On March 13, 2013 at approximately 12:59 p.m. MST I sat at my office computer anxiously refreshing the Pikes Peak Marathon registration website waiting for the site to open at 1:00 p.m. Five minutes later, I was done. I had successfully registered for the 2013 Pikes Peak Marathon. "Awesome Paula," I thought to myself, "Now what?"
Like most runners, I suffer from selective memory. My first marathon was the Chicago Marathon in 2011, and to this day I have successfully blocked all memories of 20 mile road runs on hot summer days and only remember the runner's high I had when I crossed the finish line. Selective memory makes it easy to sign up for races, such as the Pikes Peak Marathon, on a whim in the middle of the winter, only to face the realities of training later.
Around the end of April as ski season was finally winding down in Colorado, I realized with a sinking heart it was time to put away my skis and dig my trail running shoes out from the bottom of the closet. Marathon training time was here, and the dreaded long run was about to return to my life. Though there are many different approaches to training for a marathon, the one inescapable part of all plans is the long run.
I'll be honest, even as a former cross country runner, I have always struggled with long runs in marathon training plans. When I first started training for the Chicago Marathon, I found them unbearably boring. Luckily, in the past few years I have discovered some coping mechanisms that have made long runs much more enjoyable and fun. Really!
- Measure your long run by time instead of miles.
One of my favorite ways to train for a marathon is to go on training runs for time, not miles. I find that by taking the pressure off of myself to reach a certain mileage I can run smarter and usually get more out of a training run. Some marathon training plans call for 10 miles one week, 12 the next, etc. Instead of running a certain mileage it is also equally helpful to run for 2 hours one week, 2 hours and 15 minutes the next week, etc. The most important thing you are getting out of your long runs is time on your feet in conditions similar to your race.
- Map your run out ahead of time.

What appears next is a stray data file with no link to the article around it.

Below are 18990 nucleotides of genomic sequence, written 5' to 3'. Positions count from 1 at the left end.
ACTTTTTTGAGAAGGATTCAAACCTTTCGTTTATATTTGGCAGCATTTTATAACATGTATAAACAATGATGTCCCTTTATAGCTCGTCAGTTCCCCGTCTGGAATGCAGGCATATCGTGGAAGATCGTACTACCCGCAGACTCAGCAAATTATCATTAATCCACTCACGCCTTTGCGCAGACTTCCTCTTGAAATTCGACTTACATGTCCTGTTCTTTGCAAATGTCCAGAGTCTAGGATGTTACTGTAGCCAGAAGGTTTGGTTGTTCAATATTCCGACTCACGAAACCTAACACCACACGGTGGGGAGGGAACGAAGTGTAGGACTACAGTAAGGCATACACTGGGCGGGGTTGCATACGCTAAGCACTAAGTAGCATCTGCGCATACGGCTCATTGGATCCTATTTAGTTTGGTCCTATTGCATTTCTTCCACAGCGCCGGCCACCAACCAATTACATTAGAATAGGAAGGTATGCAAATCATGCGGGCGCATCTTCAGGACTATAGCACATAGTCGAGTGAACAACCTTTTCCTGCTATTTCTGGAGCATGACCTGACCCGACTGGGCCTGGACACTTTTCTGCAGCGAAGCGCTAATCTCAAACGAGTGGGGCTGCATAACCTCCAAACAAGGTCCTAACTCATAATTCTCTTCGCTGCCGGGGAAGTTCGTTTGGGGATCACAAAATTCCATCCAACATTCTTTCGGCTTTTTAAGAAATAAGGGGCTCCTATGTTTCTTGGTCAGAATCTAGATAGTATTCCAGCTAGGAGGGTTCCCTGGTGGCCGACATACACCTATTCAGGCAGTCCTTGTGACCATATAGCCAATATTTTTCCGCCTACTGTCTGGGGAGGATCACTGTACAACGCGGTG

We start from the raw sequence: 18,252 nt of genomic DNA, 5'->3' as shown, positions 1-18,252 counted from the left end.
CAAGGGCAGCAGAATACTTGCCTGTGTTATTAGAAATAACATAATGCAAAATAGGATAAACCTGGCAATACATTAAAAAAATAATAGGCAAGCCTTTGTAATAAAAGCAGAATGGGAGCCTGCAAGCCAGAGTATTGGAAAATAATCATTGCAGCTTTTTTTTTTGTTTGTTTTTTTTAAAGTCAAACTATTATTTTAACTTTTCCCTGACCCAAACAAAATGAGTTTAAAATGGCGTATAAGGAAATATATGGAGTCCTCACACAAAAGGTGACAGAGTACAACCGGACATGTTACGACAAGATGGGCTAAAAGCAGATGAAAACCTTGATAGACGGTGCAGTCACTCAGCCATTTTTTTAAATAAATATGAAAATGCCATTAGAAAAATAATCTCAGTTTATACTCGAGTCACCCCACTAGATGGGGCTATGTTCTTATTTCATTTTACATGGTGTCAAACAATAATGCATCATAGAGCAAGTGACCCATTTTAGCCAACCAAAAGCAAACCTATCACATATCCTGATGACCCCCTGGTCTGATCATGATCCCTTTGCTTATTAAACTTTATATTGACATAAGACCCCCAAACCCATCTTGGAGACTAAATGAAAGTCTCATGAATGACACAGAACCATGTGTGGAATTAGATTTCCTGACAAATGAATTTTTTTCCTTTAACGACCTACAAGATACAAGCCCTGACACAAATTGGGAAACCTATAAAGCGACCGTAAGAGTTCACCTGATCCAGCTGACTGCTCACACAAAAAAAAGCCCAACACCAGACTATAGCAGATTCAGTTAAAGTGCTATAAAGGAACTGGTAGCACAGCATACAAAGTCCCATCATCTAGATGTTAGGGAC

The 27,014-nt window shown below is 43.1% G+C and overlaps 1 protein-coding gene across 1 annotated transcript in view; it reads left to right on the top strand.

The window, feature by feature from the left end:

Heading into your long run with a clear plan is a good way to ensure success, and make sure you don't waste extra energy worrying about where to run. Planning ahead of time also allows you to plan the route to your liking. Prefer out and backs? Like doing laps around a local park? Want to make sure you have ample drinking fountains along the way? The long run is your oyster!
- Reward yourself with fun snacks.
A training run, rather than race day, is the best time to experiment with nutrition and hydration. Try a fun new gel flavor, a handful of chocolate covered espresso beans or a packet of almond butter. This will give you something to look forward to while running and help you figure out what you want to use on race day! Additionally, this allows you to practice the art of eating while running, which we all know is harder than it looks.
- Recruit a friend. Or two.
Long runs are so much more enjoyable with a friend or two. Misery loves company! Recruit a friend for the whole run or just a section. If you don't know anyone else on the same training cycle finding someone to run with you for even five miles of the run is still helpful and keeps you accountable. Also be sure to check out local running clubs and stores, which often sponsor weekend running groups and organized long runs.
- Use a race as a training run.
Substituting a race for a long run is a fun way to log miles, simulate a race environment and build confidence. While training for the Pikes Peak Marathon I signed up for the 14.5 mile Mt. Evans Ascent road race a few months before the marathon. I tend to push myself harder in a race than a normal training run, so using a race in a training plan is a good way to ensure quality miles. Plus sometimes you even get a cool race T-shirt out of it! Although as a female those times are rare. What is with the boxy technical T-shirts at races these days?
Using these methods I did in fact survive all of the long runs on tap for the training cycle for the Pikes Peak Marathon this past summer. And now I have my sights set on a 50-mile race next summer with even longer long runs because, you know, selective memory.
What are your favorite tips for surviving long runs?
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Paula Mahlburg is a Colorado Girl who, after a stint in Missouri, has returned to Denver, CO where she loves climbing mountains, running long distances and watching the Bachelor. Find out more about Paula on here blog Return to the Motherland.